Djeli Moussa Diawara and Bob Brozman
Oh, the crimes that have been committed in the name of world beat. The United Nations is convening a court in the Hague to deal with the atrocities of Scandinavian didgeridoo players, scat-singing Bulgarians, Brits performing in made-up languages, Americans affecting Caribbean accents, classical Indian ragas set to drum machines -- the affronts to humanity go on and on. But one merger of West African and Hawaiian styles will never be indicted, thanks to the good humor and beautiful textures of the Djeli Moussa Diawara and Bob Brozman collaboration, Ocean Blues -- From Africa to Hawaii.
Diawara and Brozman, who first met in 1999 at a musical festival on the blue ocean island of Réunion, aren't the least bit interested in carving out a world-beat genre, as the pastiche approach of this off-the-cuff session proves. They just want to make music together. Thus the melancholy Kanun revels in the deep string strata of Djeli Moussa's rippling kora harp offset by Bob's National steel guitar played Hawaiian slide-style, only to be followed by Maloyan Devil, a comic blues number voiced with Leon Redbone angst by the American as the Guinean pours an astonishing number of notes per measure through the cracks. It's a bit of a goof in the same vein as the calypso Uncle Joe. But the crackling energy of two prodigious musicians in love with their respective acoustic instruments throws a dazzling corona around these novelty numbers. Instead of a distancing effect, the sloughed-off humor comes across as a symptom of simpatico warmth.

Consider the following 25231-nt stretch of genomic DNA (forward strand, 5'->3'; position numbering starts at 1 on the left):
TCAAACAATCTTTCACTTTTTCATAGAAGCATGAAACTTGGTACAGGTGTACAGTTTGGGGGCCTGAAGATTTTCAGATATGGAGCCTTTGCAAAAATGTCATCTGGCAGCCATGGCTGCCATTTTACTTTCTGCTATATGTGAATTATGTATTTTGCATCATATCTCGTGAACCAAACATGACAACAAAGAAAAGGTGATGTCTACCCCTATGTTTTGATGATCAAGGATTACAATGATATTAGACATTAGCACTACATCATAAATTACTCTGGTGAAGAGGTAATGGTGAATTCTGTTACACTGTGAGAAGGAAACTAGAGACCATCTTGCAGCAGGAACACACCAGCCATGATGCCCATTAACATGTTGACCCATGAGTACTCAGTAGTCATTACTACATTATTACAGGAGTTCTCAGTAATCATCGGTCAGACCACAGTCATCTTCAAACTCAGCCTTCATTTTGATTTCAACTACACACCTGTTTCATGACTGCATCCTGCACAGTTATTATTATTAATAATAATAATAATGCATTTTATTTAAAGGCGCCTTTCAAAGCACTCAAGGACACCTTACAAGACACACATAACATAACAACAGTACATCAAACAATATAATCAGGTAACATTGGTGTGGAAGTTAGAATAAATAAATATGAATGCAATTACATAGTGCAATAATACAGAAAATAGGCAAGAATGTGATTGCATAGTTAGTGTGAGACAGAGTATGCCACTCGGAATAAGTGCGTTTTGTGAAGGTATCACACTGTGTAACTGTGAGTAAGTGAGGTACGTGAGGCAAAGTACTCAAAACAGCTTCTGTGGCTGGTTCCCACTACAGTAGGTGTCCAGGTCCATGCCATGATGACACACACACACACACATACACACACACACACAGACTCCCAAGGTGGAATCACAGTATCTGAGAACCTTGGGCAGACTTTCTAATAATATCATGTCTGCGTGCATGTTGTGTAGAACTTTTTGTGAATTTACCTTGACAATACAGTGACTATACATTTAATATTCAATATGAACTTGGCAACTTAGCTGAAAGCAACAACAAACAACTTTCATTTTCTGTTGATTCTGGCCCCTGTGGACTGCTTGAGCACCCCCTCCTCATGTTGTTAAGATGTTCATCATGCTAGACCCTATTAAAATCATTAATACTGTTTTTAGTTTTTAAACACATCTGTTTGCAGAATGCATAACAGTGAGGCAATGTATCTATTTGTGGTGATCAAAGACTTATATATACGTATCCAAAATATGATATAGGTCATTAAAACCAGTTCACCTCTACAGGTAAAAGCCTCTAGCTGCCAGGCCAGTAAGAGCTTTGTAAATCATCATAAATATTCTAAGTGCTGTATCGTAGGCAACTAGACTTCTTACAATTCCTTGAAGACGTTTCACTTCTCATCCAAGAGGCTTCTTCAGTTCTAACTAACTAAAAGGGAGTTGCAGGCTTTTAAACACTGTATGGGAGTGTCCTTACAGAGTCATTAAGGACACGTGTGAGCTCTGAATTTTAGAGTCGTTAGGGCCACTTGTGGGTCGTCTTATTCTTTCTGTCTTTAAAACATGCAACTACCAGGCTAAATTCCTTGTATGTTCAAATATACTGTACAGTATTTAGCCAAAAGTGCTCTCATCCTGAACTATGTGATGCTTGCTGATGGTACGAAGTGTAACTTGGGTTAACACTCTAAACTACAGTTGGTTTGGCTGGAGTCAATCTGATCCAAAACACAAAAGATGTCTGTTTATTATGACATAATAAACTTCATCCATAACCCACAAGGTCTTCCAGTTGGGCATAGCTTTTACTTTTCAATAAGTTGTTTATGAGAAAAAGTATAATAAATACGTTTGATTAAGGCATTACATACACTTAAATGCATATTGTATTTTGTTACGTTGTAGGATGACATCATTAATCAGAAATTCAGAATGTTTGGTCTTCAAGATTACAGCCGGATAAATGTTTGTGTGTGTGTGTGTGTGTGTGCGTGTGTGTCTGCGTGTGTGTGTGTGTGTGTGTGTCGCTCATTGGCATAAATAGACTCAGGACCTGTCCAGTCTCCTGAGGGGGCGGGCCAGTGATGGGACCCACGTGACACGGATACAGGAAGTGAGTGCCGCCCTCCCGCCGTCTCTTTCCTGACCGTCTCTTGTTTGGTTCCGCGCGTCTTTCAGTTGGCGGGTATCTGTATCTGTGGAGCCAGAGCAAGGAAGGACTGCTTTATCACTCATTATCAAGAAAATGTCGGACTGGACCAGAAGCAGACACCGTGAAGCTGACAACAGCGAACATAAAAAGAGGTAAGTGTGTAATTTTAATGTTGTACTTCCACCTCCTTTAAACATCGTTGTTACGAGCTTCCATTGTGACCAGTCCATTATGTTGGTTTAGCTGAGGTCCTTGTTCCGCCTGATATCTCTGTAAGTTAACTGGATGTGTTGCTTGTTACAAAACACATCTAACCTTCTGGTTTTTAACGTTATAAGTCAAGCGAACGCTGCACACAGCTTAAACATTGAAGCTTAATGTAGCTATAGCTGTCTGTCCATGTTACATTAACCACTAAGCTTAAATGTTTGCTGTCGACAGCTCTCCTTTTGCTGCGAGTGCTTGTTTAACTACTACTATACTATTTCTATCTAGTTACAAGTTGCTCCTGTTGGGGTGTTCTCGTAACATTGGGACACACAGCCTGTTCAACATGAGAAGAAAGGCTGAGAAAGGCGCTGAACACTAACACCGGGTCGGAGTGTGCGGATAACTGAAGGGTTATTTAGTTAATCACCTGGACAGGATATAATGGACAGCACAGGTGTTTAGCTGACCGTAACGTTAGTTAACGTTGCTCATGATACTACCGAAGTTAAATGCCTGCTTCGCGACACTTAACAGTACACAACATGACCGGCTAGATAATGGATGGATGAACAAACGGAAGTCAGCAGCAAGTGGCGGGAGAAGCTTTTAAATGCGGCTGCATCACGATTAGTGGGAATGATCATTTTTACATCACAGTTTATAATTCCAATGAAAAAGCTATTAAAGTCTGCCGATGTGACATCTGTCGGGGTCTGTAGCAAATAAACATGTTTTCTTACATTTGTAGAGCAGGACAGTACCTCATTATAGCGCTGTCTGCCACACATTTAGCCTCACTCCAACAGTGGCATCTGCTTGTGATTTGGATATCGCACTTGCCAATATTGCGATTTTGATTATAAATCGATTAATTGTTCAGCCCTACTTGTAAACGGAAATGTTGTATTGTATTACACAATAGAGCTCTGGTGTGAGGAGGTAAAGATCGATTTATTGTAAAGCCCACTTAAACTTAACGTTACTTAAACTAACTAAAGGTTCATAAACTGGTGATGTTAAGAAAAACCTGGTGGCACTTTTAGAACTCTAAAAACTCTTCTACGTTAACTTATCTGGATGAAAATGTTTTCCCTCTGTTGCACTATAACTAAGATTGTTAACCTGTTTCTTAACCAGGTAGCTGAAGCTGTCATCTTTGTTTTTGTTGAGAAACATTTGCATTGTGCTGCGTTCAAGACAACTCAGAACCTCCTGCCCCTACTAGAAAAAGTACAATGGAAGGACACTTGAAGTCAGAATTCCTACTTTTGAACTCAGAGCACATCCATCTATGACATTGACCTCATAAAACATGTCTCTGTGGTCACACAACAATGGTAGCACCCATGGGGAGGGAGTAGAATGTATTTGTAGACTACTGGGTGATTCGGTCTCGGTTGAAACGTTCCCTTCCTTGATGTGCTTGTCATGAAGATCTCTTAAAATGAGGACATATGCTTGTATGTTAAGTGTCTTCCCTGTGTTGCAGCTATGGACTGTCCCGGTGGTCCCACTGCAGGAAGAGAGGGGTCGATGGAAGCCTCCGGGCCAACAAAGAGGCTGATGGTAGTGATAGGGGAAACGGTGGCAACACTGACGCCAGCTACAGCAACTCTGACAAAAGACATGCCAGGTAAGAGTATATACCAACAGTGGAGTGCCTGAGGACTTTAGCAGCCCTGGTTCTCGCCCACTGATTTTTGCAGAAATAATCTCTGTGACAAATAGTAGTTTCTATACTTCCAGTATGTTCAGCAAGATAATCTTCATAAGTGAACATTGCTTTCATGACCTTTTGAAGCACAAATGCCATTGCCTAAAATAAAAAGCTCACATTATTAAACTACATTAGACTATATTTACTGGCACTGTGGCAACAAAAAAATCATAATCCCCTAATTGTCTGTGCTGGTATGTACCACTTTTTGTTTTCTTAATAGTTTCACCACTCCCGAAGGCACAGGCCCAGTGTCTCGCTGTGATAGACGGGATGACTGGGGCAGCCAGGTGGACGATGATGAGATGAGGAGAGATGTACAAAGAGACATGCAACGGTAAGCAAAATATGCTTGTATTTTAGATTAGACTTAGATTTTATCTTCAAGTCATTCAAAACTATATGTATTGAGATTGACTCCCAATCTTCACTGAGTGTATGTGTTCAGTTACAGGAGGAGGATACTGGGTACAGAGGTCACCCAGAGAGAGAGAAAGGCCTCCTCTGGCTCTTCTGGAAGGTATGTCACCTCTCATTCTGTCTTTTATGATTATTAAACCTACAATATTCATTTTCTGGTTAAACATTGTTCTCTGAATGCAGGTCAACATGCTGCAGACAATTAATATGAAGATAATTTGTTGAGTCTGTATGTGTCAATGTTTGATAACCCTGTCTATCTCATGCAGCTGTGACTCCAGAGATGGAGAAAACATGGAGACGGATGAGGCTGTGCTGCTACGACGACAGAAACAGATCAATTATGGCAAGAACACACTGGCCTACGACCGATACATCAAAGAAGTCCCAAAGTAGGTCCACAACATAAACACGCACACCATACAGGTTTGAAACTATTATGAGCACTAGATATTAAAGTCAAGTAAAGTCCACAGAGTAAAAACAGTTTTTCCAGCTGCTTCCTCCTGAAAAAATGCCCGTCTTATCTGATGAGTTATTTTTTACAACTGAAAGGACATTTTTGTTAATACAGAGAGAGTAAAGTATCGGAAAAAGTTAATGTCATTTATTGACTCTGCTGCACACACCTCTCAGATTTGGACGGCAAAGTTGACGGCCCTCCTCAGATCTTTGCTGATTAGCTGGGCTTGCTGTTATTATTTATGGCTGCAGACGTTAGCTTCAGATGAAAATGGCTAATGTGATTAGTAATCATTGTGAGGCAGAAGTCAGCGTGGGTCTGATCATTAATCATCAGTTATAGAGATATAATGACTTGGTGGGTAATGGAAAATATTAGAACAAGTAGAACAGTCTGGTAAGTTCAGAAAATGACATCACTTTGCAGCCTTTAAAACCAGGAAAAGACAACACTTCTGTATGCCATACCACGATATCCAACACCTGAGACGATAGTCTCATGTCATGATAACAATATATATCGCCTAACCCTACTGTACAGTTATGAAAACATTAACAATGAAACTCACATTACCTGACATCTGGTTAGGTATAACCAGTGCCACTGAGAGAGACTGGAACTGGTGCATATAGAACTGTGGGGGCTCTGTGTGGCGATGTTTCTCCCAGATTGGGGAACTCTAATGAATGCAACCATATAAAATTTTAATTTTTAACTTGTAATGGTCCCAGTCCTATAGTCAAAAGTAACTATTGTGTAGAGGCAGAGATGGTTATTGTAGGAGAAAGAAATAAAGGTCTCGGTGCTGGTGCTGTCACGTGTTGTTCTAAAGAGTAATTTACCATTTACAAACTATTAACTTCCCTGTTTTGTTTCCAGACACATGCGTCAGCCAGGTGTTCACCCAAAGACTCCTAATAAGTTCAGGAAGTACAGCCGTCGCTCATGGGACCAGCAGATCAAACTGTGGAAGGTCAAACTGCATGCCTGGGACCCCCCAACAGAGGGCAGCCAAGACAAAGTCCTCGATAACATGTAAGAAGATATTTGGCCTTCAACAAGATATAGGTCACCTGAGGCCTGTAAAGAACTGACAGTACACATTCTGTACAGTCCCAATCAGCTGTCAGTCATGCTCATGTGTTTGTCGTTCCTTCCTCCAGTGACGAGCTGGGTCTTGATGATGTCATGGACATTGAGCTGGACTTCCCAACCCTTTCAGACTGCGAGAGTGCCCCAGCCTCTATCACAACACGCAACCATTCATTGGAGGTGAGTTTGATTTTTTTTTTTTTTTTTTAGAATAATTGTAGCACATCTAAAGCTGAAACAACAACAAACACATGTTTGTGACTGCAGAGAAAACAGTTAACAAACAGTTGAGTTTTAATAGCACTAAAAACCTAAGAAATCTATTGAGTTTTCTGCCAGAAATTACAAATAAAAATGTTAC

Both artists have a long history of playing other people's music. Diawara served for years in the legendary Cuban son-influenced Rail Band with his half-brother Mory Kante and then went on to flamenco and techno territory. Brozman, meanwhile, toured and recorded with Hawaiian music titans the Tau Moe Family and most recently cut a disc with Okinawa's Takashi Hirayasu that bristles with the same acoustic fire as Ocean Blues. Together both men prove that plucked instruments are plucked instruments, and two contrasting styles can magnetize, providing the pluckers have got the urge, oomph, and smarts to bend their strings a little.
The only drawback to the disc is the hurried nature of the project, which was done in a single day in Santa Cruz, California. Hip Hop, which begins with faux drum-machine beats as Diawara taps out an urban rhythm on the big gourd of his kora, obviously is a jam based on the loosest of ideas. Other cuts clearly are the province of one man's territory or the other's -- from flamenco to slack key -- with the second guy riding musical shotgun, popping off impressive riffs that still feel as locked in as a mouse in a trap. You can't listen without smiling, nor can you resist the joy as these two artists craft a beguiling mesh of instruments untrammeled by any studio technology other than what it takes to glue their buzzing electrons on to compact disc.
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